Russian space agency chief Dmitry Rogozin called Venus a “Russian planet” on Tuesday at an industry exhibition taking place in Moscow.
The unusual comment followed the recent high-profile discovery of significant sources of phosphine gas in the planet’s atmosphere, a possible sign of life.
“Our country was the first and only one to successfully land on Venus,” Rogozin said, as quoted by The Moscow Times, referring to the country’s successful explorations of Venus in the 60s, 70s and 80s.
Roscosmos piled on, writing that the “enormous gap between the Soviet Union and its competitors in the investigation of Venus contributed to the fact that the United States called Venus a Soviet planet,” in a statement quoted by Euronews.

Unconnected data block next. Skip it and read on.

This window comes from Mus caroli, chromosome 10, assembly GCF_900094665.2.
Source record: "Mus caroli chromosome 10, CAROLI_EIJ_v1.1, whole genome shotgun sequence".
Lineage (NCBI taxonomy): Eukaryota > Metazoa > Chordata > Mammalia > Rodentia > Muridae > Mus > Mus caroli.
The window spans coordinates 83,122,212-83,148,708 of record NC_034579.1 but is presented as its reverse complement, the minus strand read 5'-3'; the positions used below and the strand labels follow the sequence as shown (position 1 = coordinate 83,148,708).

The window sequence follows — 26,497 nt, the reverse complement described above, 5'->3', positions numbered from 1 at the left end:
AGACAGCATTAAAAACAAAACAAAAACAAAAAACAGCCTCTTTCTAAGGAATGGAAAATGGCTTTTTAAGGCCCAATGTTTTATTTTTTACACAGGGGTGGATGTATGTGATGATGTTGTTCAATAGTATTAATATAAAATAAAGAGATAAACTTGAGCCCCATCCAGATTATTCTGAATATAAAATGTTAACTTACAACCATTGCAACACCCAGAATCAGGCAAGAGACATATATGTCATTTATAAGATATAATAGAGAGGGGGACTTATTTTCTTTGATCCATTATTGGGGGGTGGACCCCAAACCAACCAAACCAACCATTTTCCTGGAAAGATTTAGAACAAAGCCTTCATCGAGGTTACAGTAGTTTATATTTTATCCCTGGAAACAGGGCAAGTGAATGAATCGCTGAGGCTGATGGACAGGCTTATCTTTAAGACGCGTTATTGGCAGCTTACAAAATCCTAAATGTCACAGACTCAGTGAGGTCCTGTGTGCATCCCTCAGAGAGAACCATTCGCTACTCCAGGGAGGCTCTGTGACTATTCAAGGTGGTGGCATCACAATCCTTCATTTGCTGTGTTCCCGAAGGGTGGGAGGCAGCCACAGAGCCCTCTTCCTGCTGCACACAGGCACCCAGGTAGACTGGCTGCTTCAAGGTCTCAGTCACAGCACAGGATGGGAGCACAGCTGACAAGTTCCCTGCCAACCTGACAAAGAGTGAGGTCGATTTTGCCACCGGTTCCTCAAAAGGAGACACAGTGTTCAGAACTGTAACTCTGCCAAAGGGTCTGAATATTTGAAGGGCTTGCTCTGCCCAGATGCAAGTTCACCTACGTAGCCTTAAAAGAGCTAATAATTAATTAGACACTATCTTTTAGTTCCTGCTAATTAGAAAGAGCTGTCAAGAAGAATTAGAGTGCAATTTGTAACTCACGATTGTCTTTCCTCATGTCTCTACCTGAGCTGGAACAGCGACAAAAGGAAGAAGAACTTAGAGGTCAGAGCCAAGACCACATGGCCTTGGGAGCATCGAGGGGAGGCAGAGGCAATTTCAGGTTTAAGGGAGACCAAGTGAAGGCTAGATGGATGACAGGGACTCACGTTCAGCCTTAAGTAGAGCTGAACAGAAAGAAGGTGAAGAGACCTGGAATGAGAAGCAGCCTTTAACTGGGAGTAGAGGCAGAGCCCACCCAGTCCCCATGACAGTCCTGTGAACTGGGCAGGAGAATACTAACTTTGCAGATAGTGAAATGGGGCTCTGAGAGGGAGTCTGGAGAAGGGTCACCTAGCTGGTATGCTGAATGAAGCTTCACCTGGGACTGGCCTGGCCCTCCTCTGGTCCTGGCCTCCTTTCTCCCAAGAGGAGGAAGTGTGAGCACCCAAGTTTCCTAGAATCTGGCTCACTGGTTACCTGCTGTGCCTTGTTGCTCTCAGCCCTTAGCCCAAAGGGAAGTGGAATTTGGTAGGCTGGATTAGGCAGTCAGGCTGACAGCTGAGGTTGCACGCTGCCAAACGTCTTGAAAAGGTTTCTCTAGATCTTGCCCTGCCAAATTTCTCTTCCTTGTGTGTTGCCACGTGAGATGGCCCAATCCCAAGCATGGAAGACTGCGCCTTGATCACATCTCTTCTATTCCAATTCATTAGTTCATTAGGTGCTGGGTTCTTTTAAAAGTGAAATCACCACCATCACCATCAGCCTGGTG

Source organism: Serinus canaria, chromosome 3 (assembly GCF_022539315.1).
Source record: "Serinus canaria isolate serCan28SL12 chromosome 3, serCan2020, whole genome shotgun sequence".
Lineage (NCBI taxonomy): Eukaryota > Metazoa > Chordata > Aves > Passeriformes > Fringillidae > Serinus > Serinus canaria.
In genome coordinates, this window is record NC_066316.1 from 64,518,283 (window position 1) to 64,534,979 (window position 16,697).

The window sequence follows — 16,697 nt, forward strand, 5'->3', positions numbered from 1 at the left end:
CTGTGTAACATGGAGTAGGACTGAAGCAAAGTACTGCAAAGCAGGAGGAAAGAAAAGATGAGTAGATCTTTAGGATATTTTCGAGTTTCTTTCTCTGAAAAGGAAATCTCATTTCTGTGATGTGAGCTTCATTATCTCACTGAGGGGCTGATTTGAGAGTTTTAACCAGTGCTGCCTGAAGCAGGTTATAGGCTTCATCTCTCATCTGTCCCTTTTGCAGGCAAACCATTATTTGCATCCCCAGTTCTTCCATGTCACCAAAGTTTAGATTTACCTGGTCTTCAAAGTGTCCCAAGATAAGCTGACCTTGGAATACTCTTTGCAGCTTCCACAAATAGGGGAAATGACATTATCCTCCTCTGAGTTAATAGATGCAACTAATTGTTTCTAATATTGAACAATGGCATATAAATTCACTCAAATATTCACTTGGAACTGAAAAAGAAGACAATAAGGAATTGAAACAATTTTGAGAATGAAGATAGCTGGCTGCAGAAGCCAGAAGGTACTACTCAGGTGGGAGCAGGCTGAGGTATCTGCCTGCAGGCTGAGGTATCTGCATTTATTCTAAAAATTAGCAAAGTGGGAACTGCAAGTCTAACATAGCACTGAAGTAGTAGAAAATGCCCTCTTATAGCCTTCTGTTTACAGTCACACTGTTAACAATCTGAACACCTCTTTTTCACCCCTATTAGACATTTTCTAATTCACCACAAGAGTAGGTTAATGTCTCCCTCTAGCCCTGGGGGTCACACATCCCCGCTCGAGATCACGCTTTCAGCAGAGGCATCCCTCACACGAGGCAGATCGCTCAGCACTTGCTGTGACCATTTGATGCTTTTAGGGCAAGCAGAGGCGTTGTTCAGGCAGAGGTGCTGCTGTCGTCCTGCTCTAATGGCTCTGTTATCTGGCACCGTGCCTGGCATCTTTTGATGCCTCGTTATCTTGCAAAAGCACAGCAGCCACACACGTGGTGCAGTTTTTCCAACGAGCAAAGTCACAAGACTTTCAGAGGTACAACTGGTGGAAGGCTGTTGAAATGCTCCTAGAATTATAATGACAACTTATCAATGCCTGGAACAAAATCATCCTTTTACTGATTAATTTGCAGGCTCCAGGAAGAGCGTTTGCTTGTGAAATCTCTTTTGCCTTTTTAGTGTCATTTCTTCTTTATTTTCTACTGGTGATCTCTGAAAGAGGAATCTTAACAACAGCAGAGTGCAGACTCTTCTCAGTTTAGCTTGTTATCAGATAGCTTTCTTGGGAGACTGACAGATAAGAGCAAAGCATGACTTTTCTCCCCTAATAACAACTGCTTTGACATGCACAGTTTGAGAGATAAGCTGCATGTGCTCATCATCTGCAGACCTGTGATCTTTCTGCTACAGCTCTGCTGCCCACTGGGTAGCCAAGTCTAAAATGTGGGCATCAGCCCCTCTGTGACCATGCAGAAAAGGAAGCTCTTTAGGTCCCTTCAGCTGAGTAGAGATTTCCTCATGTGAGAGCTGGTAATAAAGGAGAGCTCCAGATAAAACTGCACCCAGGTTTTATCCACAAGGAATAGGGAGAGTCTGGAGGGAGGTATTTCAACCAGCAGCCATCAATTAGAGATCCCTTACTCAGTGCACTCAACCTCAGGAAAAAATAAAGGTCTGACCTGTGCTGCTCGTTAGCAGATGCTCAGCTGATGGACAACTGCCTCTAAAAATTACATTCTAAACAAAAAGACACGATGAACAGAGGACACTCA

The Soviet Union launched a number of Venera spacecraft to the hostile planet, which completed a number of firsts including the first orbit and crash-landing. Venera 7 eventually became the first lander to make a successful landing on Venus, in 1970, sending data back to Earth for 23 minutes before it succumbed to the planet’s hellish conditions.
NASA, in contrast, has never focused on Venetian exploration — though it did send an orbiter and a probe to the planet in 1978.
Roscosmos has announced plans to launch an independent expedition to Venus. Such a mission would follow an already planned collaborative mission with the US called Venera-D.
But Rogozin pushed back against the recent findings that suggest that life could exist in the planet’s atmosphere.
“The [Russian] spacecraft gathered information about the planet — it is like hell over there,” Rogozin said.
READ MORE: Venus Is a ‘Russian Planet,’ Roscosmos Chief Says [The Moscow Times]
More on Venus: Scientist Behind Venus Life Claim Describes It as “Crazy”